Vermonters demonstrate resiliency and mental wellness

% of LGBT adolescents in grades 9-12 who made a suicide plan in the past year


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Story Behind the Curve

We want this trend to go down.

In 2019, the percentage of Vermont adolescents that identity as LGBTQ who had made a suicide plan in the past year (YRBS) was 36%. LGBT students are four times as likely as heterosexual/cisgender students to have made a suicide plan during the past year.

This indicator was added in recognition that suicide planning identifies youth who need mental health support. Poor mental health can result in serious negative outcomes for the health and development of adolescents. Mental health is measured in the YRBS (Youth Risk Behavior Survey) with one question addressing persistent feelings of sadness or hopelessness and four questions on suicide ideation or action. Suicide ideation or action questions assess consideration of and planning for suicide, attempting suicide, and being medically treated for suicide attempts.

               National research tells us that transgender and gender non-conforming adolescents are dying at higher rates than their classmates. (Trevor Project).

The data is collected from the Youth Risk Behavior Survey.  For more data on suicide mortality and self-harm morbidity, please visit

The Vermont Departments of Health and Mental Health are collaborating with community partners to reduce these rates.  One Agency cannot turn the curve alone; there are many partners who have a role to play making a difference.

Suicide is often preventable. If you or someone you know needs help call the National Suicide Prevention Lifeline is 1-800-273 TALK  or TrevorLifeline — A crisis intervention and suicide prevention phone service available 24/7 at 1-866-488-7386

What Works

Systems using evidence based programs covering prevention, screening and identification of youth at risk and subsequent treatment and follow up are being developed in Vermont. Key strategies include the following: Zero Suicide, Lifelines curriculum, UMatter for Schools, Mental Health First Aid (MHFA,) the Columbia-Suicide Severity Rating Scale (C-SSRS,) the Ask Suicide-Screening Questions (ASQ) toolkit, and the Collaborative Assessment and Management of Suicidality (CAMS.)  Vermont has been building its prevention programming and mental health services to respond to the increase in youth, and LGBT youth, who engage in suicide related behavior.


Vermont is focus is on increasing its capacity to offer a specific set of evidenced based practices and programs designed to address the key elements influencing the rise in youth suicide rates and other measures such as youth considering suicide. These strategies include increasing training and capacity for mental health counselors to use the Zero Suicide/CAMS framework in identifying and treating suicidality, supporting “upstream” programs such as UMatter, and increasing youth afterschool quality programming. Many early childhood and school age programs address mental health and wellness and key concepts such as “connectedness.” Specific programs for LGBT youth are available but need to be extended in scope and capacity.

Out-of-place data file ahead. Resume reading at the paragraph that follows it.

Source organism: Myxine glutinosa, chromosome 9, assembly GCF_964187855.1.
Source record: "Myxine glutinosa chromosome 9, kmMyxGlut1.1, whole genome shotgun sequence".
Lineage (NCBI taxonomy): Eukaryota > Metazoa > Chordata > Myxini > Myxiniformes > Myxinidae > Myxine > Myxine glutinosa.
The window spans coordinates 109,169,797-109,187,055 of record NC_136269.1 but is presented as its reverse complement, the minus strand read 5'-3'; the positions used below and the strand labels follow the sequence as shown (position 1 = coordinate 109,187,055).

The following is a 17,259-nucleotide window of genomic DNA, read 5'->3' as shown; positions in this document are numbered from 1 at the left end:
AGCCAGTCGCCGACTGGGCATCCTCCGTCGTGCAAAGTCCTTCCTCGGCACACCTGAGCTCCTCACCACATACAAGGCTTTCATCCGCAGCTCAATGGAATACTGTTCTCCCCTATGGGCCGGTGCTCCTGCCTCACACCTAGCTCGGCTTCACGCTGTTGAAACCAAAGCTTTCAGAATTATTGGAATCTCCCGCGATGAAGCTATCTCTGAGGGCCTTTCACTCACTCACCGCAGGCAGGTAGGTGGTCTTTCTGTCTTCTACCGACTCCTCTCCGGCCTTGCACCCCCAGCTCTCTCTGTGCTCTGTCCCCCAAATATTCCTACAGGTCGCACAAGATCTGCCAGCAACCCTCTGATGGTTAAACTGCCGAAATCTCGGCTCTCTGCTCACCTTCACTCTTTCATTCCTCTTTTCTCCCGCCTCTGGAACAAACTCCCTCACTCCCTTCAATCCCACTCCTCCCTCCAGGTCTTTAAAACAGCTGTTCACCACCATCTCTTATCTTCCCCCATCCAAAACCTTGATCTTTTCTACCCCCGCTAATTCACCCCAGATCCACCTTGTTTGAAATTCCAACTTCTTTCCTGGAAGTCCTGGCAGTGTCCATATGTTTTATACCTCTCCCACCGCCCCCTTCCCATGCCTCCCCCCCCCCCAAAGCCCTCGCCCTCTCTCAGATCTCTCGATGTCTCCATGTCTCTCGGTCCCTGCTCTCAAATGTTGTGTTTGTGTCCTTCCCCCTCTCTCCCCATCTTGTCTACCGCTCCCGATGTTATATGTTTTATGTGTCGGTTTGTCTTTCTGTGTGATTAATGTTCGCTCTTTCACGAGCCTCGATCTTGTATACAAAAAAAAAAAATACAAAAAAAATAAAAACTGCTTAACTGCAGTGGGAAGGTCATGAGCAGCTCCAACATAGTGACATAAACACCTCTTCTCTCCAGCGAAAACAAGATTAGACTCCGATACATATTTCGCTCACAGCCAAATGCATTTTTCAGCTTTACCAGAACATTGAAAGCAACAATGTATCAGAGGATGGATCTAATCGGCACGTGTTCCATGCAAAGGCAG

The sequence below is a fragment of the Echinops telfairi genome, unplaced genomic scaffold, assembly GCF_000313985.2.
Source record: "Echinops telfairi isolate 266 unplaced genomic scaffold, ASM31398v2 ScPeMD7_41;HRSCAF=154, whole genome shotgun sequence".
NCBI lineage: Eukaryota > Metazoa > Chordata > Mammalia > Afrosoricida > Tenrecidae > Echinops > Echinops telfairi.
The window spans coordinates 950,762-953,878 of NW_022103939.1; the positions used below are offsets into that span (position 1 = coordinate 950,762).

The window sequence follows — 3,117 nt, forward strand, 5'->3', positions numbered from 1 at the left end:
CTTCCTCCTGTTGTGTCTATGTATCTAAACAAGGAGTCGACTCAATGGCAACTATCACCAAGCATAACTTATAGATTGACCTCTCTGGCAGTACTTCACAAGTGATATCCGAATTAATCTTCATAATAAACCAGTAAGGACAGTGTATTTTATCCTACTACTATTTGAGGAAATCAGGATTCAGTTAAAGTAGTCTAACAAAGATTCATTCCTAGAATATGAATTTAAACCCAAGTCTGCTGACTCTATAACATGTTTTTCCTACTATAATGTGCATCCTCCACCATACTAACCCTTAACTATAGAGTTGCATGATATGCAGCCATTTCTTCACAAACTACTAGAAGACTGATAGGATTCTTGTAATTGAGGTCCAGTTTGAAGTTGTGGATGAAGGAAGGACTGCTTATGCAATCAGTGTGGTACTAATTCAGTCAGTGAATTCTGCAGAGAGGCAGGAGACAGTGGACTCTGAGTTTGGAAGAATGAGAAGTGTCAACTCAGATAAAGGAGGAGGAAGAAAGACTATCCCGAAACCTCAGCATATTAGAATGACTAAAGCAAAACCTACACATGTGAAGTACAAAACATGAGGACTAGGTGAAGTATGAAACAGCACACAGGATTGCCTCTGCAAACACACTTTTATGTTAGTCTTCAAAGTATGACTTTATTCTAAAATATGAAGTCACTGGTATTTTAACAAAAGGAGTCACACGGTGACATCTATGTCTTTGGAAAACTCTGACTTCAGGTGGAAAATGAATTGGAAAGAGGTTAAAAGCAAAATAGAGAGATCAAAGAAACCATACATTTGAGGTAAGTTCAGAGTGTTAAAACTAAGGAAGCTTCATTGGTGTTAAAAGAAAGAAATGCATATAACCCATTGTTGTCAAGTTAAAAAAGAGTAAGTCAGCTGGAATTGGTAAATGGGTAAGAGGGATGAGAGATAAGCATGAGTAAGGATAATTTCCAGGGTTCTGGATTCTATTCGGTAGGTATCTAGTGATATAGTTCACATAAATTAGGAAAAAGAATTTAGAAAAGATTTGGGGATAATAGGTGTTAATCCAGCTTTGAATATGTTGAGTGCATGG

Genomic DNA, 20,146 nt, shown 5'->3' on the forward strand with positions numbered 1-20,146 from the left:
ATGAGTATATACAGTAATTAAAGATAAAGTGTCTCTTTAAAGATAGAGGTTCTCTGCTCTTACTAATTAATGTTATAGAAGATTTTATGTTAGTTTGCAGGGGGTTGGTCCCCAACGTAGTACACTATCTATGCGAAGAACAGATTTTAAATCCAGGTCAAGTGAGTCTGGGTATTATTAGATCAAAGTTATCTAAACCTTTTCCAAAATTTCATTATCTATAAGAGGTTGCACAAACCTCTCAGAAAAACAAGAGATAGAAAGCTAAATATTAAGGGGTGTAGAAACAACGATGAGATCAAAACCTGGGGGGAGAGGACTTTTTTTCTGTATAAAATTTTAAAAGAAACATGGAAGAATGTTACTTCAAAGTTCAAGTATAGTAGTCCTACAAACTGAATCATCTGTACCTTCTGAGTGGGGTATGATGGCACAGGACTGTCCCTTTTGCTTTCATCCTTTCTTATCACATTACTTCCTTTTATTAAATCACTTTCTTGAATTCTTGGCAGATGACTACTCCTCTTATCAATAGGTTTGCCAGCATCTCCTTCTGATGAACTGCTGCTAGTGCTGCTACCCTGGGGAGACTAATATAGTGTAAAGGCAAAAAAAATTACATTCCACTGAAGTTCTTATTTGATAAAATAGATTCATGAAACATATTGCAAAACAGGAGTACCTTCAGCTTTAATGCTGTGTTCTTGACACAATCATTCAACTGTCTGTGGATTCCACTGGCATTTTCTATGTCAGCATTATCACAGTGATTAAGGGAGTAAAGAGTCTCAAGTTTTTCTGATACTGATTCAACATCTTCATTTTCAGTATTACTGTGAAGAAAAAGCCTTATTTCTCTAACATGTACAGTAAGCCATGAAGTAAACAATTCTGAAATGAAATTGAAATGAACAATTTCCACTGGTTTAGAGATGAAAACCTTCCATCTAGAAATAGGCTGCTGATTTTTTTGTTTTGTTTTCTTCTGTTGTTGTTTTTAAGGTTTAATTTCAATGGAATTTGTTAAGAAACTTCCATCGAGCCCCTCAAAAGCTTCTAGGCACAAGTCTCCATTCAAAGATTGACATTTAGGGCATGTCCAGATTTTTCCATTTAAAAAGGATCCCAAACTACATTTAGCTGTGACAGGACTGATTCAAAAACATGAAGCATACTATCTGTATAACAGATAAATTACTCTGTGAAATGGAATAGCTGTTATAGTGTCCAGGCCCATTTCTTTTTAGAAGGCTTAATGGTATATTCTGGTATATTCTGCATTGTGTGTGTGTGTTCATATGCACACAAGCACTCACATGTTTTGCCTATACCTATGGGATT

Why Is This Important?

This indicator, coupled with Vermont’s numbers of actual youth suicides, will inform our knowledge of population-based suicide related behaviors and also the special issues of identified subpopulations, such as LGBT adolescents. These data can inform practitioners who work in health and mental health and public health planners as to how to plan interventions that are designed for both the individual practitioners and also community based prevention. There are several measures that describe risk behaviors related to suicide and VT MCH is using these measures to fully understand the scope of the issue of teen suicide and suicidal behavior by LGBT youth, and how to address related factors such as bullying, mental health, substance abuse, etc. to promote effective prevention actions. 

Notes on Methodology

The Youth Risk Behavior Surveillance System (YRBSS) is a national program funded by the Centers for Disease Control and Prevention. It is major source of information about youth health related behaviors that may contribute to leading causes of death and disability as adults. The VT YRBSS asks youth about concerning behaviors such as “feeling sad or hopeless” and suicide plans and attempts. Detailed analyses of Vermont data also informs on special subpopulations, such as LGBT youth. 

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